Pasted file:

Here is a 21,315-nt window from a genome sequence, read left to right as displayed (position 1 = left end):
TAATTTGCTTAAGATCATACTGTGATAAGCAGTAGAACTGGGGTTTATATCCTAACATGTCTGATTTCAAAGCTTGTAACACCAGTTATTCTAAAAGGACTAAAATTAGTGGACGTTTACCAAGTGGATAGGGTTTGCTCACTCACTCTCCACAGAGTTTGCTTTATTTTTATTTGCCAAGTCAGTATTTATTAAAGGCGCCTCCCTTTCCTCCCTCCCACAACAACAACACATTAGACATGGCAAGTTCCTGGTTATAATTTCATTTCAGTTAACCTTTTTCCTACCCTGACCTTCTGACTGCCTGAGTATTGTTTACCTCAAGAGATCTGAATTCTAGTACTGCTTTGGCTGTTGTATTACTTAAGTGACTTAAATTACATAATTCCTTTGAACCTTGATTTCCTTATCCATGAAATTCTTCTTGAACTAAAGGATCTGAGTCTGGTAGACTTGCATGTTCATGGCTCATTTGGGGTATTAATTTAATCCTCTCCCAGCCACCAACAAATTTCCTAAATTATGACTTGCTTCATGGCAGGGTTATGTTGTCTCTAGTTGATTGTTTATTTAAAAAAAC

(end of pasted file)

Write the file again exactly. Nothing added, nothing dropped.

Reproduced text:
Here is a 21,315-nt window from a genome sequence, read left to right as displayed (position 1 = left end):
TAATTTGCTTAAGATCATACTGTGATAAGCAGTAGAACTGGGGTTTATATCCTAACATGTCTGATTTCAAAGCTTGTAACACCAGTTATTCTAAAAGGACTAAAATTAGTGGACGTTTACCAAGTGGATAGGGTTTGCTCACTCACTCTCCACAGAGTTTGCTTTATTTTTATTTGCCAAGTCAGTATTTATTAAAGGCGCCTCCCTTTCCTCCCTCCCACAACAACAACACATTAGACATGGCAAGTTCCTGGTTATAATTTCATTTCAGTTAACCTTTTTCCTACCCTGACCTTCTGACTGCCTGAGTATTGTTTACCTCAAGAGATCTGAATTCTAGTACTGCTTTGGCTGTTGTATTACTTAAGTGACTTAAATTACATAATTCCTTTGAACCTTGATTTCCTTATCCATGAAATTCTTCTTGAACTAAAGGATCTGAGTCTGGTAGACTTGCATGTTCATGGCTCATTTGGGGTATTAATTTAATCCTCTCCCAGCCACCAACAAATTTCCTAAATTATGACTTGCTTCATGGCAGGGTTATGTTGTCTCTAGTTGATTGTTTATTTAAAAAAAC